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A frontliner nurse with a poetic take on COVID-19

By SCOTT GARCEAU, The Philippine STAR Published Feb 08, 2021 5:00 am

They say health professionals shouldn’t get too emotionally connected to their patients. But what if a nurse is also a poet? That’s the case with Joan Cruz, a clinical nurse specialist in Oral and Maxillofacial Surgery for the National Health Service in the UK.

I received Moments that Made Us: A Nursing Memoir, a slim (55 pages) unsolicited volume of her poetry (available on Kindle and Amazon), an insightful glimpse into the “birth” of a nurse — from arriving in a foreign country in the belly of a plane to drop down and practice her skills, to encountering a range of patients, all of whom she seems to peer deeply inside, carving out their emotions and life stories.

The short poems here are laced with detail, enough to draw you into the poet’s face-to-face encounters.

Most of her patients are dealing with physical as well as emotional pain. There are those with metastatic cancer, their jaws cracked from cancer; women whose faces have been smashed into bits by abusive spouses; those suffering from a lifelong sense of deformity, as in the poem “Disfiguring,” in which a patient asks a nurse to look closely at her face; Cruz strikes a line through all the self-loathing, unspoken lines that follow, (“This spot that none of my friends can find? I rubbed it for nine hours/ Until it started to bleed. /Please don’t think I am insane./ Maybe I am.”), but the speaker concludes that this is what the nurse will see anyway.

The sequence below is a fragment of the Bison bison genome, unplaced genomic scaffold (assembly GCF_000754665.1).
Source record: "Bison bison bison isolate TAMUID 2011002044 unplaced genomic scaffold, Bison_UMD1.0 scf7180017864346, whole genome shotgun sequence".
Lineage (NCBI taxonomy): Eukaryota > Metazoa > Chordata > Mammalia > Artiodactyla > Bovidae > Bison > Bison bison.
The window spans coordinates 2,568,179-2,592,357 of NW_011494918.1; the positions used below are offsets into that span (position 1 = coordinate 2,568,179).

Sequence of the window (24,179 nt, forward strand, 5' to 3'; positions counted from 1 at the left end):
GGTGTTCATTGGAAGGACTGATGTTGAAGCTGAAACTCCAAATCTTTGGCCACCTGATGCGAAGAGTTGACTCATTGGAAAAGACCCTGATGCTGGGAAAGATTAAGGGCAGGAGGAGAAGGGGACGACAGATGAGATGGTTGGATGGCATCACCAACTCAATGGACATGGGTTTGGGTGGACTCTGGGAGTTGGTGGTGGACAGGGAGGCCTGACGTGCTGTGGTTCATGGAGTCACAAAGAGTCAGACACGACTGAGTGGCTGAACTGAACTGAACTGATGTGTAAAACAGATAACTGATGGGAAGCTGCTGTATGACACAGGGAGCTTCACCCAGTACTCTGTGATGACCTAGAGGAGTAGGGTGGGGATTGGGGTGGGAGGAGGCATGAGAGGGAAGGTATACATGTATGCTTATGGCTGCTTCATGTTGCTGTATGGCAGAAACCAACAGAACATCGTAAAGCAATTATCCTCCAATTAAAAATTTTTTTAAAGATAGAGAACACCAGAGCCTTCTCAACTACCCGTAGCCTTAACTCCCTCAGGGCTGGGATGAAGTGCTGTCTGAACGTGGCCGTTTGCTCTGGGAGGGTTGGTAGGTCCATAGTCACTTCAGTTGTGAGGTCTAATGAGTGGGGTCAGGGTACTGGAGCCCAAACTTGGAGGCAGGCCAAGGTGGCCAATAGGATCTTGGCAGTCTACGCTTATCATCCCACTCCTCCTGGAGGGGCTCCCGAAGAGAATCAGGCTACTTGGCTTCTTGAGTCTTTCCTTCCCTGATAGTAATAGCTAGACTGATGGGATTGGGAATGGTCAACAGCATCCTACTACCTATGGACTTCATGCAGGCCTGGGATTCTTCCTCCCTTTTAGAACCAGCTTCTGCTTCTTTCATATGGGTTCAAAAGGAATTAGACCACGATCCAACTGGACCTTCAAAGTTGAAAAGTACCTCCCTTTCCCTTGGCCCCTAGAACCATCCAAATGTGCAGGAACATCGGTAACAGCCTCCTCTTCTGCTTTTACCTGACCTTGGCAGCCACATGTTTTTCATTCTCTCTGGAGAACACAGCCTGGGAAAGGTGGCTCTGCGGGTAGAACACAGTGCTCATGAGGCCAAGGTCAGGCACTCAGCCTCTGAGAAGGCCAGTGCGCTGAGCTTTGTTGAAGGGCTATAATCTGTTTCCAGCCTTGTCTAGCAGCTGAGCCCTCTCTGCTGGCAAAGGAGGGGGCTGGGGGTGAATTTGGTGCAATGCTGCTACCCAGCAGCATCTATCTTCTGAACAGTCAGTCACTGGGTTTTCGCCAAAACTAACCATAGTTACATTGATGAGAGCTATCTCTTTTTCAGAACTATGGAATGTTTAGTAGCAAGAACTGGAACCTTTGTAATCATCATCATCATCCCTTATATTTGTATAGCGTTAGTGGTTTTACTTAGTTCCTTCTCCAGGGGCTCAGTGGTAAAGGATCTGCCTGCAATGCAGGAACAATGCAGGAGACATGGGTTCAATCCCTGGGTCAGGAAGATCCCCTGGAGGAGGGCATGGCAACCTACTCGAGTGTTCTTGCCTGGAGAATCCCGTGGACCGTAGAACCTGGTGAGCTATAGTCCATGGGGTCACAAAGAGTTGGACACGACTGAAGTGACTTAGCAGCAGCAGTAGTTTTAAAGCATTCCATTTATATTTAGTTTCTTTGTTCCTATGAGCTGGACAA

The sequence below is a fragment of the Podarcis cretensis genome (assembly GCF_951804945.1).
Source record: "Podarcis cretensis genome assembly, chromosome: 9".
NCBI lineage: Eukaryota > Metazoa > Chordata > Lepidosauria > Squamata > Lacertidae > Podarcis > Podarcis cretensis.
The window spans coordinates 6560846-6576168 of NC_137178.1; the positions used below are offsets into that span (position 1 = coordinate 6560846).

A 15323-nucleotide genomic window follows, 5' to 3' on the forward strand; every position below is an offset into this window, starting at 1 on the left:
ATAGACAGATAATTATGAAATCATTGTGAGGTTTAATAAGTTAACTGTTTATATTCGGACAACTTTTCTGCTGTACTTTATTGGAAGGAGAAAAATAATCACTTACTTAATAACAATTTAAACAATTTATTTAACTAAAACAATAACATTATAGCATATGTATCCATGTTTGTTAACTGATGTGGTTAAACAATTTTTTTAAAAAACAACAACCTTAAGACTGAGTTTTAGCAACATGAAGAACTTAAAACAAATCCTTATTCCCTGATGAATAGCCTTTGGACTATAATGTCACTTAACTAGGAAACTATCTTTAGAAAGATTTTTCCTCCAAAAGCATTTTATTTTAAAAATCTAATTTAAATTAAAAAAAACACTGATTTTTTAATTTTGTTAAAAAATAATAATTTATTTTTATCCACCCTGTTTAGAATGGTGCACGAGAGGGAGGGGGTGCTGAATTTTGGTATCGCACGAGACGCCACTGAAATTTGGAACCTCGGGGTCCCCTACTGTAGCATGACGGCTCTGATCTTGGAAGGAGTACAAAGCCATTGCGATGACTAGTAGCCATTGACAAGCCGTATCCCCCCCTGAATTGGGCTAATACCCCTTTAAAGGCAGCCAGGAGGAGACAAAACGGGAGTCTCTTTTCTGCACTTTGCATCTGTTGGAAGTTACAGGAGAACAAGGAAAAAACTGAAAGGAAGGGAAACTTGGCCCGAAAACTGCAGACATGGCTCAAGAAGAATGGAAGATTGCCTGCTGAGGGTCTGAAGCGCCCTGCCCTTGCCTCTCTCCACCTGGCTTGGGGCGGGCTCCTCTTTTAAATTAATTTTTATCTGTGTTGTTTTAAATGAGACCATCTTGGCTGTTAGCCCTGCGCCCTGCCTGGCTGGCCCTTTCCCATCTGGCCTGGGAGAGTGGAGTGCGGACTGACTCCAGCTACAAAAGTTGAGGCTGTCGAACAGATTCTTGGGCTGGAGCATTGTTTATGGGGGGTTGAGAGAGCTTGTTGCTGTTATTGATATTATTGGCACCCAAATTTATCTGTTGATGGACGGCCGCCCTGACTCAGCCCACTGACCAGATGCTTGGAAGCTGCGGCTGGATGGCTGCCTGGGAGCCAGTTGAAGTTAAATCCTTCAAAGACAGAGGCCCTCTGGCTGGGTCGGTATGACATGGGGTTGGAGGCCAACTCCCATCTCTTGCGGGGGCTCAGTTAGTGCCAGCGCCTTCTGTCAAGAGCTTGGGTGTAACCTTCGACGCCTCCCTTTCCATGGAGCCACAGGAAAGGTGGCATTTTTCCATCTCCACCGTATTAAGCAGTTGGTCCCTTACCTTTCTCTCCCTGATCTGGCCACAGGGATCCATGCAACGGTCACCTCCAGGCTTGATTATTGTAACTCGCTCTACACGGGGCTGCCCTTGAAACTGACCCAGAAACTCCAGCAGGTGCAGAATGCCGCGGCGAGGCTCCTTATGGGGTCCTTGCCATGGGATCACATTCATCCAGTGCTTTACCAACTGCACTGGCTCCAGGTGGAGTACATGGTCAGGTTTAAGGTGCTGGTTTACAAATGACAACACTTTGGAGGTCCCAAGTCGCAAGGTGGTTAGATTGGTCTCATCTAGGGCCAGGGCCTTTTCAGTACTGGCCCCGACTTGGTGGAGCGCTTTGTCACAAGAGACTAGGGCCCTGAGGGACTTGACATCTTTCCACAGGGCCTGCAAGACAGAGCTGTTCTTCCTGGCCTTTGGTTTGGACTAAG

The final third of this volume simmers with anger, reflecting on the pandemic situation, the need for PPE, the empty accolades of politicians and officials as frontliners bear the brunt of the death and suffering.

The final third of this thin volume simmers with anger, reflecting on the pandemic situation, the need for PPE, the empty accolades of politicians and officials as frontliners bear the brunt of the death and suffering.

In one (“Portrait”), the speaker examines her own face, changed by wearing N95 masks (“Run your fingers through the ridges it makes on these cheeks,/ feel where it sliced across my flesh /And formed river beds / That guide streaming tears.”) There’s a subtle strain of self-pity to these later poems, and they lack a bit of the intimacy of the earlier ones, but Cruz never seems bitter; it’s just an honest take on how this profession keeps asking for more and more from health workers, who have no other, more useful, mission in life but to supply it.